(However the puppy dog look doesn’t always work and Annie doesn’t always get her way. Look what happened when she tried to get the queen to remove her tiara last year.)

Meanwhile, Miley, apparently at the urging of her Disney handlers, has changed her tune about the shoot–that was attended by her father–“I took part in a photo shoot that was supposed to be ‘artistic,’ and now, seeing the photographs and reading the story, I feel so embarrassed.”

Uh, yeah…sure! Miley like every other 15 year old girl, seemingly changes her mind every 15 minutes.

The New York Post, that overseer of America’s morals, called the photos “MILEY’S SHAME” on its front page. But not all that shameful as they chose to run one of the sleazy pics. Must have done wonders for newsstand sales.

And according to Vanity Fair, the nefarious photo shoot has parents threatening to host Hannah Montana bonfire parties. Great! Once again Americans will get to demonstrate how infantile they can really be!

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Seriously; is there anyone over the age of 12 or with an IQ higher than 85 who finds this crap funny?

His stuff is so tired….and unfunny.

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So I guess the news all the sports nerds will be talking about today is Pat Riley resigning as Heat coach.

I was going through some old newsphotos in my files and came across this. (above)

I shot it on assignment for the New York Times on Dec. 7, 1988 following the Miami Heat’s loss to the Sacramento Kings. The Heat were well on their way to an 0-17 start in their inaugural season, an NBA record.

The Times asked me to get photos that showed them playing badly.

The Heat were losing all of their games because the other teams were scoring more points. I wasn’t sure how one or two images could convey that.

I guess I could have waited until the game was over and shot the scoreboard but I don’t think the photo editors at The Times would have appreciated that.

So I shot game action hoping for a telling moment…some kind of picture that would sum up the Heat’s dismal first season so far. I got a shot of coach Ron Rothstein ranting on the sidelines and looking frustrated.

After the game I wandered back to the locker room, not really sure if there was a picture that would tell the story.

One of the players was being interviewed and the light from a TV camera was spilling onto center Scott Hastings who was on a bench caught up in a private moment. I immediately focused on him with an 85mm lens and banged off a few frames. I don’t even think he knew I was shooting him.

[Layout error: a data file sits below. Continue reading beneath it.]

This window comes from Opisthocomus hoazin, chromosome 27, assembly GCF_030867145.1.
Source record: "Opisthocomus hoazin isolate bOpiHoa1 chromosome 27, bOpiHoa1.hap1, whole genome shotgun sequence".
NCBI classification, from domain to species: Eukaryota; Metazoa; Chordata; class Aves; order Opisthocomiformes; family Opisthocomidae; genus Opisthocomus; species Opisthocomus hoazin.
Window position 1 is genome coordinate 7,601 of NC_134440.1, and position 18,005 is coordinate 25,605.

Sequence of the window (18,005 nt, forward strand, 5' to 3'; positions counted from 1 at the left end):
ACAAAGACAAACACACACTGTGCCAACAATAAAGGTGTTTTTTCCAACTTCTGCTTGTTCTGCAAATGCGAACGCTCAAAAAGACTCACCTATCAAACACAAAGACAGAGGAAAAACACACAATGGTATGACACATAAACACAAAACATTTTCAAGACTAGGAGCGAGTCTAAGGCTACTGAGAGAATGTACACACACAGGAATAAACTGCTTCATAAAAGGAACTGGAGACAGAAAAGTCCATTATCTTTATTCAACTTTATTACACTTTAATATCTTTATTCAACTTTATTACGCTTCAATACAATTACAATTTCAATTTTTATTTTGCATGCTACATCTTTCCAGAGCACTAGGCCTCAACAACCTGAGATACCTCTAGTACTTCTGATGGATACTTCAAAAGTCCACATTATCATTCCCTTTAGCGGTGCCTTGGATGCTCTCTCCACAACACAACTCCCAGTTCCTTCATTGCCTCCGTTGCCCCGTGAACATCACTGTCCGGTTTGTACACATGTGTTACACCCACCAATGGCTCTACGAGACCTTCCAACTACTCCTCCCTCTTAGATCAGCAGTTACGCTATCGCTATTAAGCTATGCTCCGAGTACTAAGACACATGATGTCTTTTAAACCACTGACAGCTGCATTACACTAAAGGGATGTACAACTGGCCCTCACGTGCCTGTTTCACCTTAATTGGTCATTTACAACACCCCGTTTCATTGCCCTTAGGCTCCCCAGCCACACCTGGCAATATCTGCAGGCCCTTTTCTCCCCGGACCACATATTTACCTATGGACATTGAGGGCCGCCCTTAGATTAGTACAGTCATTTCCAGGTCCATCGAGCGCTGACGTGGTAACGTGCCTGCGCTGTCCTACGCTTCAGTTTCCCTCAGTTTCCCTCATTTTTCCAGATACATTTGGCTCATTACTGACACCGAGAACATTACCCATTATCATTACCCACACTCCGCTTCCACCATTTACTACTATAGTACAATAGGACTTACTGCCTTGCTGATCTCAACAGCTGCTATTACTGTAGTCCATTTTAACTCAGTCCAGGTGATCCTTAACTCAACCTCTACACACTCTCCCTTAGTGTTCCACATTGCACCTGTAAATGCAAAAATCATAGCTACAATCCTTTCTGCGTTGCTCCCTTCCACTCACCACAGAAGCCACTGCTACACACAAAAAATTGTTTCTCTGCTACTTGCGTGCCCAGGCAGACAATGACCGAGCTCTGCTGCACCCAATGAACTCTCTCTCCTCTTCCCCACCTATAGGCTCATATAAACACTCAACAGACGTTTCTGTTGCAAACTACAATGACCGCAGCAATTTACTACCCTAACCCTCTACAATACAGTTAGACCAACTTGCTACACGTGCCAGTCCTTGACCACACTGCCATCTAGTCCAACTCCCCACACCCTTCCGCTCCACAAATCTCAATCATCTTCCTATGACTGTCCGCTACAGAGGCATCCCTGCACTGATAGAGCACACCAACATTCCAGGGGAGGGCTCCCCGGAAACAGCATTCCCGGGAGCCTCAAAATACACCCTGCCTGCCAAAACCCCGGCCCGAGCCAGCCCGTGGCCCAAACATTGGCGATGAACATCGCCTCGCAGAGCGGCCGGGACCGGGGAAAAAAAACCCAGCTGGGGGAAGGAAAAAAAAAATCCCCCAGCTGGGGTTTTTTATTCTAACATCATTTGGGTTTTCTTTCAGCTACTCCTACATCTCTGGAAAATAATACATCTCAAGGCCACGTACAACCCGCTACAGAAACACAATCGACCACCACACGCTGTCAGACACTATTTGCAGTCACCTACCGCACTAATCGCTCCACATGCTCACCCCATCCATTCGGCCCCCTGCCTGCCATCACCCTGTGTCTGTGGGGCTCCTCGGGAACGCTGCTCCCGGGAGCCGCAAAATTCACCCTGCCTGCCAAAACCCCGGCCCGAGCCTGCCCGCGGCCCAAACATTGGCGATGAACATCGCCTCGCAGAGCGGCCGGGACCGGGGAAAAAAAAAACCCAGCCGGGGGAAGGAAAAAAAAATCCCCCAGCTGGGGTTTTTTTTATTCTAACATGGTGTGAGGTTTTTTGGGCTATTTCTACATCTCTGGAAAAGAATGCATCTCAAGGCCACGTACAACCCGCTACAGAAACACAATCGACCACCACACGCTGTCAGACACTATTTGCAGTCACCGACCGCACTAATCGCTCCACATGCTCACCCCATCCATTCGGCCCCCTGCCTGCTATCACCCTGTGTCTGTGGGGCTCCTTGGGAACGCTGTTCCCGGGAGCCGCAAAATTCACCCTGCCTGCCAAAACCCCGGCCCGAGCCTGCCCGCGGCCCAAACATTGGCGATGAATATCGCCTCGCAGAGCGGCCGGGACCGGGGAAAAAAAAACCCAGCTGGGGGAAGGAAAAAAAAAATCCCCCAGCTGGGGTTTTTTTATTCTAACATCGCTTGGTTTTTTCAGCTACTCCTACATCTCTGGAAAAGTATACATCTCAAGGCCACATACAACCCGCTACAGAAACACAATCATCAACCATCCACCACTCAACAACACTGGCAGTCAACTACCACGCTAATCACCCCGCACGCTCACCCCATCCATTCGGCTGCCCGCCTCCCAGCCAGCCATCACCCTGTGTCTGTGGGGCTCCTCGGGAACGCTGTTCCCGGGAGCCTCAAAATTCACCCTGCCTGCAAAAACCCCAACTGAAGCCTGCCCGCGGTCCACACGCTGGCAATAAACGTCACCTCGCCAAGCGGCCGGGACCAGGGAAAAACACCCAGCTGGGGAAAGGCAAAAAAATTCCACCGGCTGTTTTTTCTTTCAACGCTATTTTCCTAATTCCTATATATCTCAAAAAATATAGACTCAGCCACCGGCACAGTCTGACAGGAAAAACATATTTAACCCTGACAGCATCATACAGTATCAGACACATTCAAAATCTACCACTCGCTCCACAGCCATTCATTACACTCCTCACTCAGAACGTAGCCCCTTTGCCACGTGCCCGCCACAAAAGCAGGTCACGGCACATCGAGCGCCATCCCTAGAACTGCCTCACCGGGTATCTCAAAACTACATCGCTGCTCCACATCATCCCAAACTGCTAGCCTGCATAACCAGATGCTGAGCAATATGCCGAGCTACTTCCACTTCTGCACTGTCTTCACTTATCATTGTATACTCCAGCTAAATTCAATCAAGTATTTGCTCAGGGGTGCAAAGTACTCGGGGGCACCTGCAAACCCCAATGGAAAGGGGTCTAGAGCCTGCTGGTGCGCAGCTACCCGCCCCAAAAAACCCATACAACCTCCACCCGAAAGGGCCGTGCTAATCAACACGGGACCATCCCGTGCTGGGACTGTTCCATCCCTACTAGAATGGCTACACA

I do remember Rony Seikaly shooting me a nasty look.

The story of the Heat’s wretched performance ran in the Times two days later with the photo of Hastings as the main picture.

It’s hard to say by looking at the photo if Hastings is really shedding tears and I never said so in my caption. But he’s certainly not happy.

However the photo didn’t sit well with Heat honchos. I learned later that they had instituted a rule as a result of my photo that forbade entry by still photographers into the locker room without a special credential. Also forbidden was the taking of photographs of players without permission.

A week after the game against Sacramento the Heat would get their first win against the Clippers in L.A.

The Heat went on to post a terrible 15-67 record that first season.

Pat Riley’s record this past season. 15-67!!

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…the more they stay the same.

From the New York Times:“Forty years ago, a young radical Columbia Law student named Gus Reichbach became the first student prominently disciplined by Columbia University for his participation in the blockades and protests in 1968.

He is now Justice Gustin L. Reichbach of the State Supreme Court in Brooklyn.”

Two days ago he returned to Columbia to speak on the 40th anniversary of the protests. And apparently “the man” is still on his case …even after 40 years! Watch the video!

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OMG!!! WTF?? :=(


ROTFLMAO!!!
Let’s see what happens when they go to look for jobs!